Nigel Pengelly, Vice Chairman of the Finance & General Purposes Committee for Penzance Town Council, said: “Penzance Town Council is delighted to support Jubilee Pool and be part of its future management as part of the Community Benefit Society. We wish the pool every success in the future and it’s good to secure such an iconic building in Penzance for future generations to come.”

The devolution negotiations for Jubilee Pool have been supported by the Cornwall Council Localism Team. Devolution has been recognised as a key component of the Council Strategy 2015-2019, with Localism and devolution's primary purpose to help sustain locally-led service delivery at a time of unprecedented budget challenges for local government.

There are a number of devolution projects underway in Cornwall and several assets and services have already been successfully devolved to town and parish councils and community organisations.

More information about devolution and completed devolution projects is available on the Cornwall Council Devolution webpage

Story posted 28 February 2016

Categories: Cornwall

Cornwall Fire, Rescue and Community Safety Service are Dementia Friends

Mon, 05/22/2017 - 16:57

This month, Dementia Friends Champions from Social Care and Health at The Cornwall College Group visited Cornwall Fire, Rescue and Community Safety (CFRCS) Service to educate staff about dementia and how they could help change people’s perceptions of dementia.

Dementia touches the lives of millions of people across the UK. Dementia Friends was launched to tackle the stigma and lack of understanding that means many people with the condition experience loneliness and social exclusion. We need to create more communities and businesses that are dementia friendly so that people affected by dementia feel understood and included.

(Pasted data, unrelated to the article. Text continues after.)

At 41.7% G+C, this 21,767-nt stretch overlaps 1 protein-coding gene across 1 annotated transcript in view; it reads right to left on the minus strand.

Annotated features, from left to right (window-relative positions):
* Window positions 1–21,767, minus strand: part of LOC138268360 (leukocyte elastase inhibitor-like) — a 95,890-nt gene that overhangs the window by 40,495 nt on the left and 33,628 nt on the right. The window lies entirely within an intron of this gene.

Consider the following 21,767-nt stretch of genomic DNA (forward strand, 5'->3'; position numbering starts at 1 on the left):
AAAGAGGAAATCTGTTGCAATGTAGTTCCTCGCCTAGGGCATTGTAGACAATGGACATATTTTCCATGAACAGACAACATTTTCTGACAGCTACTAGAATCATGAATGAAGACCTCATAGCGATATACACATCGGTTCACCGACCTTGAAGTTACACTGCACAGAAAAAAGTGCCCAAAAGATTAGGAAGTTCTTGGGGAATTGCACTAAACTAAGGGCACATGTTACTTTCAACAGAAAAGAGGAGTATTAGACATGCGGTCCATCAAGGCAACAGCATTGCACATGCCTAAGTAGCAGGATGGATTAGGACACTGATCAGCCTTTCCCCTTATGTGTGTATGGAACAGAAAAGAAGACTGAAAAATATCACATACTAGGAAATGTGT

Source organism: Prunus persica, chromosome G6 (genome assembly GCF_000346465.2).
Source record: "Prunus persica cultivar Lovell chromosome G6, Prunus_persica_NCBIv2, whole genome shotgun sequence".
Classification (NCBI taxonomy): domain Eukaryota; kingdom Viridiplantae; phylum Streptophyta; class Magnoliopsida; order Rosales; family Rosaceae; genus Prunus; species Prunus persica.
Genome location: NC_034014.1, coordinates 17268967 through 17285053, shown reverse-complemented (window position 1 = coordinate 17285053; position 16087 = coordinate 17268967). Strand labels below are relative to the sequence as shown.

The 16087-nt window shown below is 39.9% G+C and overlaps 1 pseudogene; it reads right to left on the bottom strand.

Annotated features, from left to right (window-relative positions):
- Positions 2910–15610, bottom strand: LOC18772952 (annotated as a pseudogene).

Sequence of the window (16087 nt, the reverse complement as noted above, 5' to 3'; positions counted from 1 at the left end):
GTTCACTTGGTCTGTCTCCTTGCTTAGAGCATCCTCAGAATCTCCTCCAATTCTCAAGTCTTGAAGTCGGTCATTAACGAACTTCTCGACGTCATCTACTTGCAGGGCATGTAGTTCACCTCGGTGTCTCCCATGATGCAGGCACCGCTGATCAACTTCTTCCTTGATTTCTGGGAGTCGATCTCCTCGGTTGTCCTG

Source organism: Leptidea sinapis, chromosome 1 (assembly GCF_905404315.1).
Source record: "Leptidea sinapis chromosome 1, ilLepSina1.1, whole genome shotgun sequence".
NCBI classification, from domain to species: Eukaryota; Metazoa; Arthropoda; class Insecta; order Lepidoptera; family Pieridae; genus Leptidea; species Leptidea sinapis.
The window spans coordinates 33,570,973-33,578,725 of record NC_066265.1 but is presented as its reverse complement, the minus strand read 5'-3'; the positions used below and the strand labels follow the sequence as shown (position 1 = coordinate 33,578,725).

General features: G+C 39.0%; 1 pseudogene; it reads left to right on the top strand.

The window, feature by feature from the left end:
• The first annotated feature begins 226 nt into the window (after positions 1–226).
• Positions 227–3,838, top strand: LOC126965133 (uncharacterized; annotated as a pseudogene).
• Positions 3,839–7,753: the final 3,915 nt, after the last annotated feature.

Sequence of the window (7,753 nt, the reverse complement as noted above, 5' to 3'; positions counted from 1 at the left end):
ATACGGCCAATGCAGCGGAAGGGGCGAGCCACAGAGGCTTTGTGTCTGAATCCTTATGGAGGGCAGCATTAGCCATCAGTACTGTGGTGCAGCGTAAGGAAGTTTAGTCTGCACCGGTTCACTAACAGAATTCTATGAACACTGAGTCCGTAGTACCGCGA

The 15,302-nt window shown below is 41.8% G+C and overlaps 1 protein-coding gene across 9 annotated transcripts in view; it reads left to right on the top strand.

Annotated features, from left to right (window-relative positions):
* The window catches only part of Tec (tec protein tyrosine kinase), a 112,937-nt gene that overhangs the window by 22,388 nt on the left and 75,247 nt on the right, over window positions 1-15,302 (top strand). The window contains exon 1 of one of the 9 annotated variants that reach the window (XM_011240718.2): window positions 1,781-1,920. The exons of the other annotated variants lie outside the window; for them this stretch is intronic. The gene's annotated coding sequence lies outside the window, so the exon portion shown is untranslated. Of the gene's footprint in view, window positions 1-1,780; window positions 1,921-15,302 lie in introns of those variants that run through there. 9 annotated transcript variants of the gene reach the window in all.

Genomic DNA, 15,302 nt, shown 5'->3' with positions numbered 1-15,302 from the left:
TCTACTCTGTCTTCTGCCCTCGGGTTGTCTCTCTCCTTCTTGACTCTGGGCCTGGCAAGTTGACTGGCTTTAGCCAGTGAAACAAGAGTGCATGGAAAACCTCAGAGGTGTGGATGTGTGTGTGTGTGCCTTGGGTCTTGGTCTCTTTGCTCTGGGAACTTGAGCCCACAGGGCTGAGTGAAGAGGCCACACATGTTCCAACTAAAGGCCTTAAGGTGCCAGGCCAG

Many of CFRCS Service’s staff and stations are now a dementia friend because they want to understand what it's like to live with dementia and turn that understanding into action. If you would like to get involved and become a dementia friend, you can find out more on the Dementia Friends website 

Tamsin Lees, CFRCS Service Community Safety Manager said: “We were once again proud to support dementia awareness week and the Dementia Friends programme. We would encourage everyone to undertake the awareness sessions to also become a Dementia Friend to help change people’s perceptions of dementia.”

Last week was Dementia Awareness Week which is supported by the Alzheimer's Society. The Alzheimer's Society is a UK charity which provides support and research for those affected by dementia. In the UK, there are about 800,000 people with dementia; it is estimated that around 400,000 people have dementia but do not know it. By raising awareness about this condition, it is hoped that more people will be diagnosed earlier, giving more time for them to come to terms with future symptoms. For more information visit the Alzheimer’s Society website.   

 

Story posted 22 May 2017 

Categories: Cornwall